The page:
SPOKANE, Wash. -- Rumors about Cat Tales closing have been swirling after a Medical Lake man got involved with trying to find a bigger property to relocate the zoo, but they are not true.
“The word has got out that we are closing and that's just not true," Cat Tales Zoological Park's Debbie Wyche said.
The animals at Cat Tales are here to stay for now. The team is always looking for opportunities to relocate to a bigger area, but for now they're doing what they can with the space they have. With 20 big cats to feed and care for, the staff at Cat Tales stays busy.
“But the kudos behind it is when you can kiss a tiger on the nose or have him say, ‘Hey momma, whatcha doing and I love you,’ that makes it all worth it," Wyche said.
Wyche said it is really a labor of love. She and her husband have been running the zoo for 27 years. Many times, they have considered expanding or relocating to give their rescue animals more room to roam and more things for visitors to do but it would cost millions.
"Being a non-profit we struggle like every other non-profit does, we just feed a lot more food and our expenses are pretty high," she said. "So if people want animals to have better areas, bigger spaces it's all in dollars."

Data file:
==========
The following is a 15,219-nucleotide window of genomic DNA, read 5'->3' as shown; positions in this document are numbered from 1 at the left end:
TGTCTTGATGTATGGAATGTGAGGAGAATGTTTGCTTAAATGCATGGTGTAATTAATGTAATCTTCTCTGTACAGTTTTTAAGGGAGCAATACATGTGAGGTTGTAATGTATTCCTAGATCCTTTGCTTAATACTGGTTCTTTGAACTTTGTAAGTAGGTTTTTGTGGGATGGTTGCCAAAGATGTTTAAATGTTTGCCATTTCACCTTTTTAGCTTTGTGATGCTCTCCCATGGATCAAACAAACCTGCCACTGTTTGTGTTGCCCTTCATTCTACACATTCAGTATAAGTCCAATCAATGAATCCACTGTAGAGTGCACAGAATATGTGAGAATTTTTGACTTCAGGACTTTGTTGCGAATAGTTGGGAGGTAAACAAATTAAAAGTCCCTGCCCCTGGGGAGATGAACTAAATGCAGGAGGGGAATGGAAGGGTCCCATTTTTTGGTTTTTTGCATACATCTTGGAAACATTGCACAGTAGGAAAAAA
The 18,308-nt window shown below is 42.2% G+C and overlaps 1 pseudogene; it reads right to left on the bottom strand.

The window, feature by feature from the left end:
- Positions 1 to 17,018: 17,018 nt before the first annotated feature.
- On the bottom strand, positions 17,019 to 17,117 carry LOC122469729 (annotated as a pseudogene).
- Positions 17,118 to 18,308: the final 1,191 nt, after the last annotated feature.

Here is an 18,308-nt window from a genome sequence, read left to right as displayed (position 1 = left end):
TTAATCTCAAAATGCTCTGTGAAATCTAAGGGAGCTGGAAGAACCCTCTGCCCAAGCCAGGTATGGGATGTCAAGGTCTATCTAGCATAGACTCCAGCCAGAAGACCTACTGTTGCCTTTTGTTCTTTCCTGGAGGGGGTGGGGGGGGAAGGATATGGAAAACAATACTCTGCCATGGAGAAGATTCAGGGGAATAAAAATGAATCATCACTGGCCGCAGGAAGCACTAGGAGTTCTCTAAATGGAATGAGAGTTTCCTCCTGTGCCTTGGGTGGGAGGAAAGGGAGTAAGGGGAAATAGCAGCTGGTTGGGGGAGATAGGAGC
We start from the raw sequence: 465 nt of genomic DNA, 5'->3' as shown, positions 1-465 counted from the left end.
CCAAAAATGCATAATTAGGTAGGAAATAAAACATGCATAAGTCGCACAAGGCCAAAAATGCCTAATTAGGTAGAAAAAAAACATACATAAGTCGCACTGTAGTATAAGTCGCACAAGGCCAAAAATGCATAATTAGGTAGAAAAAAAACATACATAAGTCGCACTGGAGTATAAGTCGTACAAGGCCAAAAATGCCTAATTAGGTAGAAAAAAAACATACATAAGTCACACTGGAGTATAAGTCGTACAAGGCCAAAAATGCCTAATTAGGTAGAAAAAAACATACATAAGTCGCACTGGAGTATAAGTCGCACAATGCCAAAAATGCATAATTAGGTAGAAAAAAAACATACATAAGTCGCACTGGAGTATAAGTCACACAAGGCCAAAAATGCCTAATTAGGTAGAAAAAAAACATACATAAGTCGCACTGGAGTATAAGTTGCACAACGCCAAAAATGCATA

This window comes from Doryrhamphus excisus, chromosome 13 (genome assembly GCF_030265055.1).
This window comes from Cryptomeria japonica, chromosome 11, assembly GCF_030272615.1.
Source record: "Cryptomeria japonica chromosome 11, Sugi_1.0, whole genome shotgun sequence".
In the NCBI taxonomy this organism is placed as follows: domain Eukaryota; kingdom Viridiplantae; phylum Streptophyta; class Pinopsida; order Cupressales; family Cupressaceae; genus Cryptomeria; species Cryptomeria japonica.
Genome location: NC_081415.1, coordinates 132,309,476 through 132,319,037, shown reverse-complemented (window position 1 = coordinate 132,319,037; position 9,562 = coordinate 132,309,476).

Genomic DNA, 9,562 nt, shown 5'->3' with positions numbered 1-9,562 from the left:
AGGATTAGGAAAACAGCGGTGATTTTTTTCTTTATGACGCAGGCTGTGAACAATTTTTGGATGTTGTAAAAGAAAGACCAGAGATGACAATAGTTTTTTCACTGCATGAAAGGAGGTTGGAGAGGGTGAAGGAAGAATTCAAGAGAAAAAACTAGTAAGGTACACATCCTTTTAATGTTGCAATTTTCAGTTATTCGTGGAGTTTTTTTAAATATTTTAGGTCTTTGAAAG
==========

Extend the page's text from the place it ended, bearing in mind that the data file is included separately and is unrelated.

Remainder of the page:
Over the last year and a half, they entertained an idea to move to a farm in Medical Lake. It turned out the property was not available. Wyche said with talks of relocating, some people worried if they did not find a new, bigger property they would close the park and get rid of the animals.
They will not be closing but Wyche and her husband are strongly considering retiring soon and leaving Cat Tales to their staff to manage. They also plan on shifting their focus to their training center. Over the years, 400 students have gone through their zookeeper program and gone on to work at zoos around the world. While some changes may be coming to Cat Tales, Wyche said they are going to continue to do what they do best and care for these animals.